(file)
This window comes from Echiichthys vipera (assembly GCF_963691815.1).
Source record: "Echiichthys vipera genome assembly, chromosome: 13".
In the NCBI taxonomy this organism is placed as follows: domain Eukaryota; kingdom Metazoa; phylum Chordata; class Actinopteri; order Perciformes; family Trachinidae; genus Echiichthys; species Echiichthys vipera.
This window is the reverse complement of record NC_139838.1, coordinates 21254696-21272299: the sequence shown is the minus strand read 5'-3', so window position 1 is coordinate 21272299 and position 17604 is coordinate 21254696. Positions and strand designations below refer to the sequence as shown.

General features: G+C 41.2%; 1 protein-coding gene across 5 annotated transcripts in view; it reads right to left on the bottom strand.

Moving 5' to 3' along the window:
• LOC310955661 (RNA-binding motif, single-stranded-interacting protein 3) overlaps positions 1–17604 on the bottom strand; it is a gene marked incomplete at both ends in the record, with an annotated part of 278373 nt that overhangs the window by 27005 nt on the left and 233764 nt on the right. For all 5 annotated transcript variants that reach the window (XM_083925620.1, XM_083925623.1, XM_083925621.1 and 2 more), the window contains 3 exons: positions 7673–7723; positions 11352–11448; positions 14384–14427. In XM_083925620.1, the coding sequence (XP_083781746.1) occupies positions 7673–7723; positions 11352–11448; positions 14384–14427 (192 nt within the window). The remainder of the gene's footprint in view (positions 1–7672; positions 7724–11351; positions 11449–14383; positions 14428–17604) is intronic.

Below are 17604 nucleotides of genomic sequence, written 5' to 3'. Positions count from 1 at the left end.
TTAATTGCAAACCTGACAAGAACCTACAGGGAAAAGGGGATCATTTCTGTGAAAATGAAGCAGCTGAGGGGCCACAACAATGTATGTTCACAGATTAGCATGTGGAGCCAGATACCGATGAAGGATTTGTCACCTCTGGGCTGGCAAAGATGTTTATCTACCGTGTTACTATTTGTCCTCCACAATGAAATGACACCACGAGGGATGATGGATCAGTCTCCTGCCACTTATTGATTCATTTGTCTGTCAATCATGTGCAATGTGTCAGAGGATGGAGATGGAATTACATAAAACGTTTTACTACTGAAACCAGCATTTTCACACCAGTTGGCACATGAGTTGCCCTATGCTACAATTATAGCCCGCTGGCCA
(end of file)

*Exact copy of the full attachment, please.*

This window comes from Echiichthys vipera (assembly GCF_963691815.1).
Source record: "Echiichthys vipera genome assembly, chromosome: 13".
In the NCBI taxonomy this organism is placed as follows: domain Eukaryota; kingdom Metazoa; phylum Chordata; class Actinopteri; order Perciformes; family Trachinidae; genus Echiichthys; species Echiichthys vipera.
This window is the reverse complement of record NC_139838.1, coordinates 21254696-21272299: the sequence shown is the minus strand read 5'-3', so window position 1 is coordinate 21272299 and position 17604 is coordinate 21254696. Positions and strand designations below refer to the sequence as shown.

General features: G+C 41.2%; 1 protein-coding gene across 5 annotated transcripts in view; it reads right to left on the bottom strand.

Moving 5' to 3' along the window:
• LOC310955661 (RNA-binding motif, single-stranded-interacting protein 3) overlaps positions 1–17604 on the bottom strand; it is a gene marked incomplete at both ends in the record, with an annotated part of 278373 nt that overhangs the window by 27005 nt on the left and 233764 nt on the right. For all 5 annotated transcript variants that reach the window (XM_083925620.1, XM_083925623.1, XM_083925621.1 and 2 more), the window contains 3 exons: positions 7673–7723; positions 11352–11448; positions 14384–14427. In XM_083925620.1, the coding sequence (XP_083781746.1) occupies positions 7673–7723; positions 11352–11448; positions 14384–14427 (192 nt within the window). The remainder of the gene's footprint in view (positions 1–7672; positions 7724–11351; positions 11449–14383; positions 14428–17604) is intronic.

Below are 17604 nucleotides of genomic sequence, written 5' to 3'. Positions count from 1 at the left end.
TTAATTGCAAACCTGACAAGAACCTACAGGGAAAAGGGGATCATTTCTGTGAAAATGAAGCAGCTGAGGGGCCACAACAATGTATGTTCACAGATTAGCATGTGGAGCCAGATACCGATGAAGGATTTGTCACCTCTGGGCTGGCAAAGATGTTTATCTACCGTGTTACTATTTGTCCTCCACAATGAAATGACACCACGAGGGATGATGGATCAGTCTCCTGCCACTTATTGATTCATTTGTCTGTCAATCATGTGCAATGTGTCAGAGGATGGAGATGGAATTACATAAAACGTTTTACTACTGAAACCAGCATTTTCACACCAGTTGGCACATGAGTTGCCCTATGCTACAATTATAGCCCGCTGGCCA